California Court of Appeals, Third District, Sacramento
FOR PARTIAL PUBLICATION [*]
from a judgment of the Superior Court of Sacramento County,
No. 13F07431 Robert M. Twiss, Judge.
S. Haltom, Retained Counsel for Defendant and Appellant.
Becerra, Attorney General, Gerald A. Engler, Chief Assistant
Attorney General, Michael P. Farrell, Assistant Attorney
General, Stephen G. Herndon and Carlos A. Martinez,
Supervising Deputies Attorneys General, for Plaintiff and
Jovan Jermaine Felix contends the trial court abused its
discretion in his trial for attempted murder by introducing
evidence of a prior crime and by denying his motions for
retrial and to reopen the evidence. We disagree and affirm
and Legal Proceedings
and his girlfriend went to the Level Up Lounge in midtown
Sacramento late on August 17, 2013. Defendant ordered a Long
Island Iced Tea. The bartender, Daniel Petty, made and served
the drink. Without tasting the drink, defendant refused it,
saying he would not enjoy it. He wanted Petty to make him
another drink. His girlfriend said the drink needed more
alcohol. Petty said he could add more alcohol, but it would
cost more. After the two pushed their drinks away, Petty
asked Scott Nguyen, the other bartender on duty, to take
over, and he went outside.
told Nguyen the drink was too sweet. Nguyen offered to make
it sourer or to make a different drink, but defendant did not
like either suggestion. He and his girlfriend soon left the
Joleen Esquivel, the bar's general manager, was seated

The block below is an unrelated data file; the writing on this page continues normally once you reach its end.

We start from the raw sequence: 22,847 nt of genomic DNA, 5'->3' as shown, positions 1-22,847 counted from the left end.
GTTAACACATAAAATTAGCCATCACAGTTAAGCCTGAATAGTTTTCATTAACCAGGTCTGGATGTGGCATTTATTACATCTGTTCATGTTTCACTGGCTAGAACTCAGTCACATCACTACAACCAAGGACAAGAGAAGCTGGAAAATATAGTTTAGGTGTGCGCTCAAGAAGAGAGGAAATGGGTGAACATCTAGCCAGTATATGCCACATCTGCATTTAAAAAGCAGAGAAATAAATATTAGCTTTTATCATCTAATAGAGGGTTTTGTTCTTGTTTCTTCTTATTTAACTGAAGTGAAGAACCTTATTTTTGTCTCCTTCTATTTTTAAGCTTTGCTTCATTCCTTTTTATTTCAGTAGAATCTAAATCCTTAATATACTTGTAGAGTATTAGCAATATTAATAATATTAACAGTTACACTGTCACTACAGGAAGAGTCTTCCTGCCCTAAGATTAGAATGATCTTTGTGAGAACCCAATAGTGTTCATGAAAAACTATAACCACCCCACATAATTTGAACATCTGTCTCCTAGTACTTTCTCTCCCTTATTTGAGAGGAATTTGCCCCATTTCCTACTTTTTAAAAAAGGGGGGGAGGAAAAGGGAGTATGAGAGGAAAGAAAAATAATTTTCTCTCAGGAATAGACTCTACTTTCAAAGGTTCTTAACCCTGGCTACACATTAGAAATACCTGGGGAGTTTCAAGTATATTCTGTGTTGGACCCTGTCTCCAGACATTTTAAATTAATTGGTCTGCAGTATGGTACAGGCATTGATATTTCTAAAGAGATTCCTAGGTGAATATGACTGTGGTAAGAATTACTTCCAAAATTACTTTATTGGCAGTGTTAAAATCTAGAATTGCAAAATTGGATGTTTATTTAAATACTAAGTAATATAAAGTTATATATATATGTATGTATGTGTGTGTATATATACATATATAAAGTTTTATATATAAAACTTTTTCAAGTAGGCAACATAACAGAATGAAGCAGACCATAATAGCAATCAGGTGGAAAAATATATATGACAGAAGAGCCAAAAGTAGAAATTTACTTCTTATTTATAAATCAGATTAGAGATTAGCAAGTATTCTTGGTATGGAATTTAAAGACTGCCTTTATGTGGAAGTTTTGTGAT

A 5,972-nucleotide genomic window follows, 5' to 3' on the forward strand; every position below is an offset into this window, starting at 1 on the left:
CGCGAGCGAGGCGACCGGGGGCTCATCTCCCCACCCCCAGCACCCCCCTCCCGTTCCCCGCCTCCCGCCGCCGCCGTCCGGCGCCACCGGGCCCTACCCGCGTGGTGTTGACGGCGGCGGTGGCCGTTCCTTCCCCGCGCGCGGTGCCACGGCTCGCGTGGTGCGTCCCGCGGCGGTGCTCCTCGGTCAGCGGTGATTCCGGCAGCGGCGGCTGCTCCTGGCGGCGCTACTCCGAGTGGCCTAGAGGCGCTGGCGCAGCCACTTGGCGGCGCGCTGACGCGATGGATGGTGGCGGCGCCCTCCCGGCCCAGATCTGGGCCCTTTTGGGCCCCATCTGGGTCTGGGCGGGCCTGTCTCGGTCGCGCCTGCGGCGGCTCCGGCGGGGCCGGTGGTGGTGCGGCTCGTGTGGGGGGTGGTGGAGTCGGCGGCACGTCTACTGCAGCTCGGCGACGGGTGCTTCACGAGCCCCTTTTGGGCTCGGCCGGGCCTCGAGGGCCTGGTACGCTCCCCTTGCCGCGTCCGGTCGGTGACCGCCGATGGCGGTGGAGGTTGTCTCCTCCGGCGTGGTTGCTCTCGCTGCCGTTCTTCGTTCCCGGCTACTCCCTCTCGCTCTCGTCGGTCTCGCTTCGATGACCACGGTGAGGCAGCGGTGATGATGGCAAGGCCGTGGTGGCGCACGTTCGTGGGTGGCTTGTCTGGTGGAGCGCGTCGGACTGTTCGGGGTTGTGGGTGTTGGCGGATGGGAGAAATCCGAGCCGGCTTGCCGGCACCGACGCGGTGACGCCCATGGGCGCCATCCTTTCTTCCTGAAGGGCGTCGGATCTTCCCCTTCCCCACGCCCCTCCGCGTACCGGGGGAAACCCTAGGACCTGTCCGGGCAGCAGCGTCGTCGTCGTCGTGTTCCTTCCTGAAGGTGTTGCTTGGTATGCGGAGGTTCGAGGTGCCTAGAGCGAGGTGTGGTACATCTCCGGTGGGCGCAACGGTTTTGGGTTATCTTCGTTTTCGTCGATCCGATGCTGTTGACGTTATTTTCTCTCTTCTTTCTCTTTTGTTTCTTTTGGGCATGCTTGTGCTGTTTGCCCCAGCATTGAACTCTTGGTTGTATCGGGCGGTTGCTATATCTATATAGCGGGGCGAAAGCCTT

with some friends. Petty was informing her of a conflict in
the bar when defendant came out and interrupted them. He said
Petty had a “bootsy” or messed-up attitude. Petty
explained to Esquivel what had happened, and Esquivel offered
to make defendant another drink. Defendant refused the offer.
He said he came to the bar a lot and was not coming back.
on the customer service, defendant said, “This is how
places get burned down.” Shocked, Esquivel asked,
“Are you threatening us?” Defendant replied,
“No, but I'm just saying that's how stuff like
that happens.” He said his girlfriend was a bartender.
Addressing the girlfriend, Esquivel explained that as a
bartender, she would know that someone who wants more alcohol
in a drink must pay for it. Defendant and his girlfriend
1:30 or 2:00 a.m., Petty and Nguyen began closing the bar
along with another bar employee, Angelo Stowers. The
bar's DJ, Aaron Jacobson, began packing up his equipment.
While they were closing, Stowers had about six ounces of
whiskey but did not appear intoxicated. Jacobson had four to
six drinks that evening.
group was leaving, Nguyen and Stowers noticed defendant
around the corner. He was wearing a fisherman's hat
pulled over his face. Defendant was with another man, later
identified as Cornelius Jones. Jones wore glasses. He
appeared disgruntled and had clenched fists. He peered into
the building's windows. Nguyen heard Jones ask,
“Are these the guys?” Petty heard Jones say,
“They both have glasses.” Nguyen said to the two